Storytelling in the context of content writing and copywriting means putting across your point through a story.
You offer a great product or service. Instead of talking about your product or service, tell a story of someone who was going through a difficulty before doing business with you, and then, various circumstances led that person to your website, the person was convinced about what your product or service delivers and then bought it, and then how, his life was changed for the better.
Stories are relatable. They also give a live example instead of using oblique arguments. Everybody can relate to a story.
Does it mean you need to write fiction?
Not necessarily. Of course, you can create a hypothetical narrative to explain why people should use your product or service, but you can get plenty of real-world examples among your own customers and clients if you approach them and find out how they have benefited from your business.
The way they share their experience with you may not be as thrilling as a Mission Impossible plot, you can use your own creativity and writing skills to make the story interesting and immersive.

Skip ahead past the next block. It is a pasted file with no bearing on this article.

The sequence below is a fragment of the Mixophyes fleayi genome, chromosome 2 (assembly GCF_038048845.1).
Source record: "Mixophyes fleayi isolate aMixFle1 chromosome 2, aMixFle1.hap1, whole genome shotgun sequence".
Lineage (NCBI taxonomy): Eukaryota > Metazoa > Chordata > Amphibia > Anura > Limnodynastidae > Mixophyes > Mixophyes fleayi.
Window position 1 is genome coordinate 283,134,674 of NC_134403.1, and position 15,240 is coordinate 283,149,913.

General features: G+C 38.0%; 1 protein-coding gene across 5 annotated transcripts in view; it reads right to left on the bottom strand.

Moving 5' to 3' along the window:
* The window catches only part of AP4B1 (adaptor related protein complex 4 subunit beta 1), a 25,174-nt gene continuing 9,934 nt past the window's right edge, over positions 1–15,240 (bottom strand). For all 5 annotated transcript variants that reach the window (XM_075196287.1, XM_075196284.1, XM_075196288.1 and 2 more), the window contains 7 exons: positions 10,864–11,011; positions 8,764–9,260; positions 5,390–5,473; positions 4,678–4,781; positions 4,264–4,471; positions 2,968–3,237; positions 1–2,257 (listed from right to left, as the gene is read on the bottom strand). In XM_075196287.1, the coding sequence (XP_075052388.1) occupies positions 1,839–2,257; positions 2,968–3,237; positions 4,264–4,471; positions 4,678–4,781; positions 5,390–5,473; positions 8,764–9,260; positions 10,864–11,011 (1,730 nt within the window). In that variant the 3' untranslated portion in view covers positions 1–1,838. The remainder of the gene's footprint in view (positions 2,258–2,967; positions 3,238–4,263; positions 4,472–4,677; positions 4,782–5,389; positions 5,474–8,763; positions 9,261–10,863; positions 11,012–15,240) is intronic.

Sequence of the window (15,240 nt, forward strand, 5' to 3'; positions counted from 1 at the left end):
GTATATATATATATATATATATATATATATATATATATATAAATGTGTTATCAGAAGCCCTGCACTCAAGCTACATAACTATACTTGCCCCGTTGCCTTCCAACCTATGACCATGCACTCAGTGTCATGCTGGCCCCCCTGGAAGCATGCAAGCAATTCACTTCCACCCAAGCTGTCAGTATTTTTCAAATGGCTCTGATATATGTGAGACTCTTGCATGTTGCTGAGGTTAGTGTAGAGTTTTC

In fact, this Skyword blog post titled The Role of Fiction in Brand Storytelling says that there is no harm in creating fictional narratives to put across your point.
The above blog post links to a fictional IBM film in which an engineer restores the power supply using IBM technology. Quite gripping.
Recently I used storytelling for two of my clients and it was an interesting experience.
For one client, I wrote about this IT head who needed to revamp the HRM (Human Resource Management) system of his company. He couldn’t decide whether he should get an in-house HRM system installed or he should go for a cloud-based HRM system.
So, he goes through various options and weighs various pros and cons (the blog post was about whether he should go for an in-house or a cloud-based solution) and eventually makes a presentation in front of the board in favor of the cloud-based solution (provided by my client).
In another example, in which I needed to promote an Uber app clone script, I used a story of a man who had built his traditional cab service from scratch but now, since most of the people prefer to book cabs from their mobile phone apps, all his customers were leaving. In the story, his misconception that building his own custom cab booking app would be an expensive affair, holds him back and also creates lots of problems with for him. Then he comes across the Uber app clone script and his business completely transforms and in fact, he also starts a local food delivery service with the same mobile app script.